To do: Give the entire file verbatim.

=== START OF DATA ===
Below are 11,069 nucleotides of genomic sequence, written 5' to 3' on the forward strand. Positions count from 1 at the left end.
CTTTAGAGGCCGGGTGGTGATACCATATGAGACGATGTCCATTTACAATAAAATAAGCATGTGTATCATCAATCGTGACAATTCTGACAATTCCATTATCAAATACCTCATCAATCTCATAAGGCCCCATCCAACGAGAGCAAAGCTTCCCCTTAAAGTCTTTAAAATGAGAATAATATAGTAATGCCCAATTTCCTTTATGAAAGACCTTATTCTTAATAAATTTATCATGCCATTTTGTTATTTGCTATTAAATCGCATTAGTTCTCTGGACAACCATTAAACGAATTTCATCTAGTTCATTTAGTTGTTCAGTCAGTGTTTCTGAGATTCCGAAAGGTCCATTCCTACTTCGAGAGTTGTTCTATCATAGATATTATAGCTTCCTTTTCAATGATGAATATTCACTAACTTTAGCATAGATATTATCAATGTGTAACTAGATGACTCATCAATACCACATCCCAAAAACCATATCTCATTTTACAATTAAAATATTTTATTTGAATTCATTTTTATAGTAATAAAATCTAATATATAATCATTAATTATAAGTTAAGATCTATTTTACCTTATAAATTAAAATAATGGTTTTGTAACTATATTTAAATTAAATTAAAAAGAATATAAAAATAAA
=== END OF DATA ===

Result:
Below are 11,069 nucleotides of genomic sequence, written 5' to 3' on the forward strand. Positions count from 1 at the left end.
CTTTAGAGGCCGGGTGGTGATACCATATGAGACGATGTCCATTTACAATAAAATAAGCATGTGTATCATCAATCGTGACAATTCTGACAATTCCATTATCAAATACCTCATCAATCTCATAAGGCCCCATCCAACGAGAGCAAAGCTTCCCCTTAAAGTCTTTAAAATGAGAATAATATAGTAATGCCCAATTTCCTTTATGAAAGACCTTATTCTTAATAAATTTATCATGCCATTTTGTTATTTGCTATTAAATCGCATTAGTTCTCTGGACAACCATTAAACGAATTTCATCTAGTTCATTTAGTTGTTCAGTCAGTGTTTCTGAGATTCCGAAAGGTCCATTCCTACTTCGAGAGTTGTTCTATCATAGATATTATAGCTTCCTTTTCAATGATGAATATTCACTAACTTTAGCATAGATATTATCAATGTGTAACTAGATGACTCATCAATACCACATCCCAAAAACCATATCTCATTTTACAATTAAAATATTTTATTTGAATTCATTTTTATAGTAATAAAATCTAATATATAATCATTAATTATAAGTTAAGATCTATTTTACCTTATAAATTAAAATAATGGTTTTGTAACTATATTTAAATTAAATTAAAAAGAATATAAAAATAAA